• In the case of DSND Subsea ltd v Petroleum Geo Services ASA 2000 build lr 530, it was held that when a demand for contractual variation was made in good faith, it makes it less likely to amount to economic duress.

Facts of the Case

  • In an action relating to a contract between D and P for subsea work, P submitted that it had entered into a memorandum of understanding varying the main contract following a misrepresentation by D; the memorandum of understanding had been entered into through economic duress, and it had validly terminated the main contract for breach in accordance with its terms.

Issues in DSND Subsea ltd v Petroleum Geo Services ASA 2000 build lr 530

  • What could amount to economic duress

Held by High Court

  • Contract not voidable

Dyson J

  • It was held that the representation had not been relied on, was not false and had been affirmed. There was no evidence of duress nor any breach of contract to warrant service of the notice of termination of the main contract.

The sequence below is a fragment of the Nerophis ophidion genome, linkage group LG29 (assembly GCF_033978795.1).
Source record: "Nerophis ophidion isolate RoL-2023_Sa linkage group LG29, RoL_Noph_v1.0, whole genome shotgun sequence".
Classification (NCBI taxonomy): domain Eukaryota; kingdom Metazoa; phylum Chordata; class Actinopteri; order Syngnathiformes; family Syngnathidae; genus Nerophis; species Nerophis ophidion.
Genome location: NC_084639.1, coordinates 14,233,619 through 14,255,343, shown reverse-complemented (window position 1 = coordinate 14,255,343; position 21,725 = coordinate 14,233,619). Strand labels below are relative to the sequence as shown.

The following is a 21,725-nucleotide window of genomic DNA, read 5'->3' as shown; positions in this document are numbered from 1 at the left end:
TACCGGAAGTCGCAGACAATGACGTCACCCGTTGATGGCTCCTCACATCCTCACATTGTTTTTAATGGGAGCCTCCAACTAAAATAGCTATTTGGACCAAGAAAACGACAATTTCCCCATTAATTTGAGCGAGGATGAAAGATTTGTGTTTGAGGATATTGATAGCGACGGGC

• “PGS have alleged a number of such breaches of contract. I have only referred to two of them, namely the failure to have a DSV present from 10 November, and the failure to have a DSV present to witness the water injection test on 16/17 November. I do not find it necessary to deal with the other allegations, which were subsidiary to the two main complaints, and which were not developed in argument. In my view, since PGS expressly relied on the failure to have a DSV present at the field from 10 November in its letter of termination, that is the only breach on which it can rely in justification of the termination. It does not seem to be disputed that a valid notice of termination under Article 16.1 must identify the “situation” relied on by PGS. The notice cannot simply purport to terminate the contract without stating the ground relied on. That ground may be a breach of contract by DSND, it may be bankruptcy or similar proceedings commenced against DSND (Article 16.1.4), or it may even be “consistent default by DSND with respect to timely payment to subcontractors and others in respect of the Work” (Article 16.1.5). Thus it was that, quite correctly, PGS identified the breach of contract relied on with some precision. It cannot have been intended by the parties that the notice of termination should be expressed to be based on one ground, but that PGS could subsequently assert a quite different ground in justification of its notice.” [193]